By John Burton
SANDY HOOK – Beach season may seem far away with all the snow and cold weather this winter but Sandy Hook Unit Coordinator Peter McCarthy knows better.
McCarthy, who oversees Gateway National Recreation Area at Sandy Hook for the National Park Service (NPS), and his staff have been working to prepare the approximately 7-mile park for the summer beach season and continue working to repair the damage Super Storm, Sandy caused nearly a year and a half ago. Summer “will be here before you know it,” McCarthy said.
As Memorial Day approaches, McCarthy acknowledged that, while maintenance workers have “been a little occupied” with clearing snow from the park’s roadway and multipurpose path running the length of the park, “things are coming along,” with preparations for the upcoming summer season.
“We’re moving forward,” he said. “Never as fast as anyone would want it, but we’re moving forward.”
Infrastructure work is proceeding and NPS staff are in the process of hiring this summer’s employees, including the needed 75 lifeguards and other personnel, while repairs and the usual maintenance moves forward. “This is the time of year we get ready for that,” he said.
This summer all restrooms will be operational, McCarthy said. “We were limping along,” last summer, as many of the facilities weren’t repaired in time for the summer season, necessitating the use of portable facilities, he said.
For summer 2014, the park will again be using mobile food vendors. The park service is still looking for appropriate vendors and the best location for those trucks to accommodate visitors, he said.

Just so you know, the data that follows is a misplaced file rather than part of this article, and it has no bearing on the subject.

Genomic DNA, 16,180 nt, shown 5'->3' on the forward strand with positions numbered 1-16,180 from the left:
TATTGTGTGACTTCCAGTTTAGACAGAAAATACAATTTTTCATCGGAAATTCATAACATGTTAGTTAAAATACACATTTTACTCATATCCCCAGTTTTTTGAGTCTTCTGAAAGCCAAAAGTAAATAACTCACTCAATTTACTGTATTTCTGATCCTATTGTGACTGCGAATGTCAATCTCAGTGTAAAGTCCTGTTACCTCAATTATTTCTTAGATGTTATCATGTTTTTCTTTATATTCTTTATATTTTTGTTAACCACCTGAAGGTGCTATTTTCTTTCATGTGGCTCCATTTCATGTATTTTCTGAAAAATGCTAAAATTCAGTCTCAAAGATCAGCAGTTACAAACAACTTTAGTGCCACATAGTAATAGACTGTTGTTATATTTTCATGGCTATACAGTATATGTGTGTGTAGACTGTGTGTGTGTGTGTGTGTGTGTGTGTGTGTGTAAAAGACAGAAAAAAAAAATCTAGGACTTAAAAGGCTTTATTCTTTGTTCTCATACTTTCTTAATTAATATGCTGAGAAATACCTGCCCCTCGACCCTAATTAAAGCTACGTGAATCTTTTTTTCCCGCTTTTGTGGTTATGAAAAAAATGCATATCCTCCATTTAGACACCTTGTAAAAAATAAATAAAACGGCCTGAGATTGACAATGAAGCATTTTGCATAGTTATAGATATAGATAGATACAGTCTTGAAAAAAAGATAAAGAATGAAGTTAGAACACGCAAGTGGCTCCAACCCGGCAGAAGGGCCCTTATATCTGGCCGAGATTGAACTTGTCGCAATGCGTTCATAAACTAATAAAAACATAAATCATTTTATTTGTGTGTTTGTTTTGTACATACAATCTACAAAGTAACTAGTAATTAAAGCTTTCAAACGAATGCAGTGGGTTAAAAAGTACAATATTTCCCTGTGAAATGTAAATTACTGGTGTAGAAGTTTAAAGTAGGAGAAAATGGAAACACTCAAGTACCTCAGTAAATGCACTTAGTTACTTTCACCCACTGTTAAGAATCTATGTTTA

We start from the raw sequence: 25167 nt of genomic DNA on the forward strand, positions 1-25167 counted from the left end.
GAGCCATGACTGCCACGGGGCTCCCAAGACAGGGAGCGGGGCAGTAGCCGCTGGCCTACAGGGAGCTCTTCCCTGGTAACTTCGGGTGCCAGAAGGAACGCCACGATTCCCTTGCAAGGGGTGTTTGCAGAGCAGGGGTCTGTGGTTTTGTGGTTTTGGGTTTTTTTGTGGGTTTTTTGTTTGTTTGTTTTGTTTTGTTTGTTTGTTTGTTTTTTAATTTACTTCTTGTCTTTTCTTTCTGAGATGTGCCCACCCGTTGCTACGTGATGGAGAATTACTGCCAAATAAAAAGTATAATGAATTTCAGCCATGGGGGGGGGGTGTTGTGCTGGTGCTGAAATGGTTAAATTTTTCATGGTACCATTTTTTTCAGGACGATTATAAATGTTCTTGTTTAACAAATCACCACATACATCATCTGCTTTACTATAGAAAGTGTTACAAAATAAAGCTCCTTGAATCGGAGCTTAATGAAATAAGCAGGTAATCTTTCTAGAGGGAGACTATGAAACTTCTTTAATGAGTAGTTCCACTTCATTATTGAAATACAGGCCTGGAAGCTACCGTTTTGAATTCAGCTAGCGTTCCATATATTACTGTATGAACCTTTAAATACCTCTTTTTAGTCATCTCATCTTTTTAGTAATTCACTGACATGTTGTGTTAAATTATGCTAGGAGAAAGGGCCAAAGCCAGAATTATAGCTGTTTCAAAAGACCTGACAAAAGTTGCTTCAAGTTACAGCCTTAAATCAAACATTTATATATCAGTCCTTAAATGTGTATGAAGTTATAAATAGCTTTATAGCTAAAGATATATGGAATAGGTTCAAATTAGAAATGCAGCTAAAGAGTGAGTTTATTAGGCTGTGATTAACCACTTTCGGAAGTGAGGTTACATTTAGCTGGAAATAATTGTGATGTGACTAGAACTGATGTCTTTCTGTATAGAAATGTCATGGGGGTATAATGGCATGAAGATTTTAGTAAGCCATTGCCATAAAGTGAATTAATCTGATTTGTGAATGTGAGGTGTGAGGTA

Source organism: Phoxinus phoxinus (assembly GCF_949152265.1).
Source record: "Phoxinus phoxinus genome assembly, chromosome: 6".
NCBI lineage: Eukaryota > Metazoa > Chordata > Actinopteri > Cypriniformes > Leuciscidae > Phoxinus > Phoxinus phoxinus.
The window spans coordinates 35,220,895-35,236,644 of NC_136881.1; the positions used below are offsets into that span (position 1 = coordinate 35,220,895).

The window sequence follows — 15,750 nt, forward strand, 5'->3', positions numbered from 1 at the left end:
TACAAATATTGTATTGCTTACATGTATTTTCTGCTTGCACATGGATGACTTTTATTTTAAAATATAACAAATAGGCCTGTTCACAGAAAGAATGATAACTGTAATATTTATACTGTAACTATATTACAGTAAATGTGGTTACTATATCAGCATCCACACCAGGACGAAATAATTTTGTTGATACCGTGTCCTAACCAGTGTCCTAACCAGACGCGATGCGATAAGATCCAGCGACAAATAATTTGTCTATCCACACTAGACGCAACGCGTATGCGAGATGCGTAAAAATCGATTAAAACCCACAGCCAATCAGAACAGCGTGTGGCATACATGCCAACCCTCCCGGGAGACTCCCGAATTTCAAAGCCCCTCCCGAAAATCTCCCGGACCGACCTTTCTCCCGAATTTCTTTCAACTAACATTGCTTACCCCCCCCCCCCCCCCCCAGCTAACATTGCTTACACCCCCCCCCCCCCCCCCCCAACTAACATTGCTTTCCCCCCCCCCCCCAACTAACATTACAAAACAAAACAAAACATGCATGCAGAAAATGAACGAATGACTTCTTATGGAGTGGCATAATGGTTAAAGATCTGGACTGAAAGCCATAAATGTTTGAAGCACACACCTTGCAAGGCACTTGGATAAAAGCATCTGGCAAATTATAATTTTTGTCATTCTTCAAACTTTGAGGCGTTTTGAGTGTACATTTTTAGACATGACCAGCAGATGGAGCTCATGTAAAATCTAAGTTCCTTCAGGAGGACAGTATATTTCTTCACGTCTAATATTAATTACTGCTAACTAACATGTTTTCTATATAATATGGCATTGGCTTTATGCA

“We’re looking to see where we’ll be in ’15,” in terms of long-term accommodations, he added.
Last year the structures housing the Sea Gulls’ Nest restaurant and bar and other snack bar locations were just too damaged to support the businesses. The NPS canceled its lease with the owners of Sea Gulls Nest, who also handled the other food concessions at the park, and relied on food trucks for visitors.
The sewer and water line work being done in the park is the most extensive and it continues. The reason for the length of time to get that work completed is due to lessons learned from Sandy; repairs are being done to withstand at least a 100-year storm, he said.
“It’s been our No. 1 priority,” moving forward, McCarthy said.
Following Super Storm Sandy, NPS staffers were working at a breakneck pace to ensure that the park, which has about 2 million of its yearly 2.2 million visitors during the summer, would be ready by last Memorial Day. They succeeded in getting it open, being partially operational by early last May.
Some buildings were still in need of repairs while some restroom facilities were just too damaged to be fixed in time, requiring the use of portable facilities for the summer season.
There were hiccups along the way, McCarthy acknowledged. He likened operating last summer to “kind of like flying a plane while you’re building it.”
Even using the food trucks caused some logistical issues. “It got better toward the end of the summer,” as that operation settled into a routine, he said.
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